The mentorship gap and why young women may outpace their male peers

Women's tendency to nurture and mentor younger women may contribute to the increasing success of young women.

Photo credit: Photo | Pool

What you need to know:

  • Joy, an ambitious and driven recent high school graduate, sought advice on managing her time effectively as she prepares for university while balancing a job.
  • Our conversation highlighted the unique mentoring dynamic between women, inspiring Joy to focus on personal growth and goal achievement.
  • Meanwhile, a male colleague reflected on the different approaches men often take in mentoring younger men.

I was on a call with a younger friend called Joy, last Thursday. She completed high school last year and is in that exciting in-between space of discovering more about herself, her passions and interests in life as she awaits to start 'uni' in a month or so.

Joy is sunny, energetic and completely switched on – and what’s even better? She has a strong Christian foundation, with God as an anchor. She is the kind of girl who, when you meet, you naturally tell things like, “The world is your oyster!” and actually mean it.

At 18, she has a drive that will make her succeed at anything she puts her mind on. I met Joy through her dad who works in the same company as me. When we had our first sit down, we hit it off like a house on fire. Since then, our relationship has blossomed without much help from her dad, even morphing to become a mentor-mentee kind of thing.

Quit job

We were on phone for about 15 minutes. Her questions ranged from how she can spend her spare time wisely when she joins university, to what I did during my own time in 'uni' to give myself a head start in the job market. Just months after high school, Joy already works at a fashion store in the city as a sales girl. Her biggest worry when she called was that when she joins 'uni', she will have to quit her job… and she didn’t seem to believe that her classes were enough to fully occupy her time. And she was right.

“I know I may have to quit my job when I start going to school. Do you know other things I can do?” she asked.

Joy was facing the eternal question of many ambitious young women. When you have the energy and zeal to do so much but not enough hours in a day to accomplish it all. I remembered being her age – desiring to do so much, feeling like just going to school was not enough. I did not immediately have all the answers to her questions especially because I can’t tell the future. But I was sure of one thing – Joy’s personality, faith and drive will see her through.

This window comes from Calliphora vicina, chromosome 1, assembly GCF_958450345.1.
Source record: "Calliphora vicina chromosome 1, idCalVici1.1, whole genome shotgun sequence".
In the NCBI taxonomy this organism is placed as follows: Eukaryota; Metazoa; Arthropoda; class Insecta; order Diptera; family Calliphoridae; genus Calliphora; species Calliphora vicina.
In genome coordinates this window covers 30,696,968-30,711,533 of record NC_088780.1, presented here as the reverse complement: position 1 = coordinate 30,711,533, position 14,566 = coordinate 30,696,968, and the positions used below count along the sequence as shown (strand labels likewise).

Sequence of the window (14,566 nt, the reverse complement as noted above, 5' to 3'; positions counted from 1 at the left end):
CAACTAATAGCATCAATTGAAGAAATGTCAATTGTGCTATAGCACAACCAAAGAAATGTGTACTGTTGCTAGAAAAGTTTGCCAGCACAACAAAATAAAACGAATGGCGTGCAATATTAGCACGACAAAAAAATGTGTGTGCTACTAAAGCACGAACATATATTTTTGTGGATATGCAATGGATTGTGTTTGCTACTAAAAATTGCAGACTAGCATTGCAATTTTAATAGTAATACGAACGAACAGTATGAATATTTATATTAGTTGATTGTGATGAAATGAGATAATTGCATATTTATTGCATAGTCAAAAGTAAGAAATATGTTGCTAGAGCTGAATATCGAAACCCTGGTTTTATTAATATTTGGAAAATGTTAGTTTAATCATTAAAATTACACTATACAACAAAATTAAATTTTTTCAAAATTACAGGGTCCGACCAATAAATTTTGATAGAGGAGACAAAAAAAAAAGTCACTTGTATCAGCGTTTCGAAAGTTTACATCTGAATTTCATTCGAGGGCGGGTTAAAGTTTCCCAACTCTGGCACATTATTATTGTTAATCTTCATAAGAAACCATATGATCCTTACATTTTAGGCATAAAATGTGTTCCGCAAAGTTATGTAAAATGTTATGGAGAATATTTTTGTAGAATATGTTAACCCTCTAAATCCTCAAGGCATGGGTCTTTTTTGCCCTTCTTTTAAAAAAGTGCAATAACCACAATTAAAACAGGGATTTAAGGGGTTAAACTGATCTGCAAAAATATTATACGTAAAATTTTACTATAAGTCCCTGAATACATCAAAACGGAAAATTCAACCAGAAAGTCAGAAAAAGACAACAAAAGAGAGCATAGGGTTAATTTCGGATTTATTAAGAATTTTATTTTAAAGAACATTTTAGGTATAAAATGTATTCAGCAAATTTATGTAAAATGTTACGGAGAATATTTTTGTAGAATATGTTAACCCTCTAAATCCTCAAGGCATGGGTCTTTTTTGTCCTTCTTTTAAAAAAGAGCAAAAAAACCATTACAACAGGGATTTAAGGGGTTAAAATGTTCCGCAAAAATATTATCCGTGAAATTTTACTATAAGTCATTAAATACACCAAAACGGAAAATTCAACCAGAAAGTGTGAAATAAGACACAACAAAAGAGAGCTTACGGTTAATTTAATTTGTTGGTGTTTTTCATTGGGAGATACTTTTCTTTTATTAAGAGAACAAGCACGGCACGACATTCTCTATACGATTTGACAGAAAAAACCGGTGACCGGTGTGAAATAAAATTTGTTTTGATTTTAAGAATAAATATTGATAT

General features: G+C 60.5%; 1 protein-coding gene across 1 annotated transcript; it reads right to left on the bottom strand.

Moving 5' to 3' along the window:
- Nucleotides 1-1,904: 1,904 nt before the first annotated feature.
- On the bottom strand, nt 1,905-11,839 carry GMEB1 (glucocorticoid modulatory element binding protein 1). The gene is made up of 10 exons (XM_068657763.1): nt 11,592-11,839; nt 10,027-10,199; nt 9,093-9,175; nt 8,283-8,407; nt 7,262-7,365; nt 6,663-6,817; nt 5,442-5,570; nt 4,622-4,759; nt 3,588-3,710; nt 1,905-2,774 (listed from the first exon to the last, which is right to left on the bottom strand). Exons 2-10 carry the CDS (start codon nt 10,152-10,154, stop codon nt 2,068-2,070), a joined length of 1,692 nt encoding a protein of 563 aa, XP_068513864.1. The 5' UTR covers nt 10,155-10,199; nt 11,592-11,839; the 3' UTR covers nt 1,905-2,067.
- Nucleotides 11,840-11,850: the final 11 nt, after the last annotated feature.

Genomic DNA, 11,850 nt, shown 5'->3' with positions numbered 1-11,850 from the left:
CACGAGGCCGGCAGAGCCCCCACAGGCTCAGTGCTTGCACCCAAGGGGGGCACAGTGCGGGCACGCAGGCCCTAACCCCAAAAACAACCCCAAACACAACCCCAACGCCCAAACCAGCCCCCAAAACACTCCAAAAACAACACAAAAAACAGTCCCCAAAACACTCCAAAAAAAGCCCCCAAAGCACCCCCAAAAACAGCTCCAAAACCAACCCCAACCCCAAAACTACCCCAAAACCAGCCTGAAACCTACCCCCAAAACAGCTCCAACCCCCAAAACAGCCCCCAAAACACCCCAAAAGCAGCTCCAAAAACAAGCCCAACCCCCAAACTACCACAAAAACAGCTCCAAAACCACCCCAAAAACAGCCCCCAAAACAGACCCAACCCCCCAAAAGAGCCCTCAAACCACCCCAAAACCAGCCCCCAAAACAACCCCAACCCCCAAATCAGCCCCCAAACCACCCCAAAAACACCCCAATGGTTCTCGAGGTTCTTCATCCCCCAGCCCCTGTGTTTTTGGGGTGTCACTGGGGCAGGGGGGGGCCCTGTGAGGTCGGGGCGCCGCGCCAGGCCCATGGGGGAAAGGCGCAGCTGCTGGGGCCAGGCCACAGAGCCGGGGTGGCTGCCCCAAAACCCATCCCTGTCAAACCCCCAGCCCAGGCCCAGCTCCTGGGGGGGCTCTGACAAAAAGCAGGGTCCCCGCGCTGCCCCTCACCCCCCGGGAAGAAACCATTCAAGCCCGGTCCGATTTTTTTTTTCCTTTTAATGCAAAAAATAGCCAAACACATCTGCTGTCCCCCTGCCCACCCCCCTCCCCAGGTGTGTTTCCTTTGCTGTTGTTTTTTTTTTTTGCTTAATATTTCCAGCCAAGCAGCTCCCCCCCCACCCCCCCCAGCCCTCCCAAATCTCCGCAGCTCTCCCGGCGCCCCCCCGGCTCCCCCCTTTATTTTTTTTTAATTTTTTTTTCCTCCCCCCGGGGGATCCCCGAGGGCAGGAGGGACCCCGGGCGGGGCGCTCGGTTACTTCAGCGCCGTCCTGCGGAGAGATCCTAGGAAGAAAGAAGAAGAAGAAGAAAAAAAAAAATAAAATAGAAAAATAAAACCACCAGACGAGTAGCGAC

“I think you shouldn’t worry too much about that. I know for a fact that many things will come up, that will engage you. Let’s keep talking. For now, focus on your job and immediate goals. Also, take time and do a skills audit. List down all the things you are good at. This will give us a good place to begin thinking through how to keep you busy once you begin university,” I said.

When I got off the call, Kibz, the colleague who sits next to me, and who had listened to part of the conversation made an interesting comment.

Facial expression

“You know data is now showing that more women between the ages of 20 and 30 are buying cars, compared to men in the same age group,” he said.

I did not immediately connect what he said to my conversation until he continued.

“You see, that conversation you have just had with that girl has inspired her. I am sure she is going to look for books to build herself, and by the time she will be joining university, she will have learned from you how to focus. The more you continue to inspire her, I am sure the more she will focus on and achieve her goals,” Kibz said.

I knew he was not done with his thought so, when he paused I continued listening. “You know us men…,” Kibz trailed off, with a facial expression that made me start laughing.

“Kwani you guys don’t mentor each other?” I asked.

“Us men we are somehow different. You see that straightforward conversation you just had with her, if I was the one having it with a younger man, probably I would have invited him to a pub to talk over a bottle of beer. And even then, the message would not have been delivered as effectively as you have just done. After the first bottle of beer, we would have moved from serious conversation to just me gassing him up…” he said.

At the end of the little chat, Kibz and I agreed that yes, women tend to naturally want to nurture younger women in their spaces, even informally, which could explain why there seems to be an increase in sure-footed young women.

But did Kibz make any commitment to mentor the younger men around him? Well, he said he will try but that will be challenging because of the socialisation men receive. That’s a long story for another day.

The writer is the Research & Impact Editor, NMG, [email protected]